plates, and bottles can sometimes overshadow the excitement of these events. Whether you are a seasoned party host or it is a special occasion, the I Love A Clean San Diego team wants to help prepare you with some tips to make it the top, zero waste soiree of the season!

Gathering Supplies:

Preparation is key to a successful, sustainable cookout. To create an eco-friendly environment for your event, you will want to consider stocking up on some reusable party essentials. For grilling, reusable metal skewers and grilling baskets come in handy. Instead of plastic plates and utensils, head to your local thrift store to mix and match reusable dishware and utensils. You may even find some great serving platters while you’re at it! The eclectic plates can add a funky touch to your décor. Ditch the wasteful paper napkins and plastic tablecloths for reusable cloth napkins and tablecloths. This will immediately make your party style stand out while saving on waste! Red plastic cups can be substituted with Ball mason jars and reusable straws to class up any cocktail!

While some may be the official cookout host among their cohort, there are options for hosting a zero waste shindig without stocking up. Whether you lack the space to store all the extra dishes or just rarely host, rental companies can often come in handy. This option may not be right for everyone, but renting can sometimes come out to be cheaper for the infrequent, eco-friendly host. They can supply everything from serving platters, dishes, cutlery, glassware, napkins, and tablecloths.

Food and Drink:

While shopping for foods, don’t forget to bring your reusable mesh or cloth bags, jars, and other containers. Buying in bulk is always a cornerstone to any zero waste tips list. Check out the bulk food section for all your party snack foods. Skip out on those individually packaged cheese slices and opt for the deli counter or a local farmers market. The farmers market is also a great place to get locally sourced, organic vegetables. Focusing your grilling around vegetables can help make your party even more eco-friendly.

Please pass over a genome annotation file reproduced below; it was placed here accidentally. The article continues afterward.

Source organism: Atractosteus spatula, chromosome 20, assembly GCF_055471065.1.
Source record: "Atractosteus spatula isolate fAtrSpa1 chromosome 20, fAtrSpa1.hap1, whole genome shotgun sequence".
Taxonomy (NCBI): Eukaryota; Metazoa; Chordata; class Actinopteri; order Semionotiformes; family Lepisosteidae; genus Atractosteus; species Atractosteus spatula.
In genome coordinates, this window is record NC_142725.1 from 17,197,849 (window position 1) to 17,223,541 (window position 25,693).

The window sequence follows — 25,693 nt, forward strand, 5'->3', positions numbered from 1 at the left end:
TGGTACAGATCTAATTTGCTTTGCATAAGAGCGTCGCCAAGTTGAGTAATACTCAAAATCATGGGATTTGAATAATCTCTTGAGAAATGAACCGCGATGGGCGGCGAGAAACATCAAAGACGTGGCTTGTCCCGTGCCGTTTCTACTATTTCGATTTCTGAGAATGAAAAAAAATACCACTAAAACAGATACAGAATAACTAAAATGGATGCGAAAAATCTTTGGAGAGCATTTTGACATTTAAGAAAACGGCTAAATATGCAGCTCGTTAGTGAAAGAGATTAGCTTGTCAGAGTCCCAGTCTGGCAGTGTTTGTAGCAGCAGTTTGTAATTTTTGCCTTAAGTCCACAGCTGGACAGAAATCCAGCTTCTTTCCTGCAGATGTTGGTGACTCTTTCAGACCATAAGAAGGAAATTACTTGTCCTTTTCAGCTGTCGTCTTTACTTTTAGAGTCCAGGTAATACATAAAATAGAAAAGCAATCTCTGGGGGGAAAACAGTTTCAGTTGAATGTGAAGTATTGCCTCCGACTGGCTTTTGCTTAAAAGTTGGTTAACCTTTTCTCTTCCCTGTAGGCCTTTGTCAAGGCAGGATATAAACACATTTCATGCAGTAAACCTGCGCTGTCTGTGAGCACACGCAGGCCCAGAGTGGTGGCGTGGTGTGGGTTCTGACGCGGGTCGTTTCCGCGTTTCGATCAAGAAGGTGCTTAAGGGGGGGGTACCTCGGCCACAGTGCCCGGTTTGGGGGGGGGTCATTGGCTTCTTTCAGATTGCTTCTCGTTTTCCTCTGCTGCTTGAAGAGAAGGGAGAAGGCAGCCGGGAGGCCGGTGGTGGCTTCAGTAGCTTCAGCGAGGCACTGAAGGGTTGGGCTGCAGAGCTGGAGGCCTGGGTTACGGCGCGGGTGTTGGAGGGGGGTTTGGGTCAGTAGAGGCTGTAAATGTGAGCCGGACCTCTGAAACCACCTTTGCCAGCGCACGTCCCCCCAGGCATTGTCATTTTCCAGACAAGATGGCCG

No party is complete without a varied selection of drink options. However, you can cut back on the waste by offering bulk drink options in large glass dispensers. Water, lemonade, and sun tea (you can compost those tea bags) all work well for this serving style. This drink technique also helps cut out all of the single use water and soda bottles. You can look into local breweries and wineries to fill up reusable bottles and growlers for your party as well. Growlers of San Diego’s finest craft beers are sure to take any celebration up a notch!

For the Full Article…CLICK HERE!

[ Can psychology influence the way we recycle? ]

If a soda can is crushed, smashed and flattened by you or someone else stepping on it, is your first thought trash or recycle? In a study, Jennifer Argo of the University of Alberta and co-author Remi Trudel of Boston dreamstime_xl_40703788 (2) (640x423)University discovered that when an object loses its original shape, its chances of being recycled collapse. Argo says…”Things that are useful are recycled; they still serve a purpose. In fact, Coke ran a campaign shortly after our first paper on the topic, showing a crushed can and emphasizing it was still recyclable. Educating consumers through promotional techniques as well as highlighting identity would increase recycling.” The point being, just because it looks like trash, doesn’t make it so.

The same goes for disposable coffee cups. Have you ever been to a coffee shop and had your name misspelled on the cup? There is a really good chance that if you have, you did not recycle that cup. When a team of psychologists ran a study, they found that people were significantly more likely to recycle their cup when their names were spelled correctly. The study found that 48% did, as opposed to 26% of those who had no name at all and  24% of those who had a misspell. Jennifer Argo states – “We are averse to trashing something that is tied to our identity,” said Jennifer Argo of the University of Alberta, one of the authors of the study, “as it would be conceptually similar to trashing a part of the self, which makes people more likely to recycle.” So make a conscious effort to think about it next time your in a coffee or juice shop. Whether your name is spelled correctly or not, that cup is recyclable.

To read more about how we can be aware of what we are choosing to and not to recycle without even realizing it, CLICK HERE.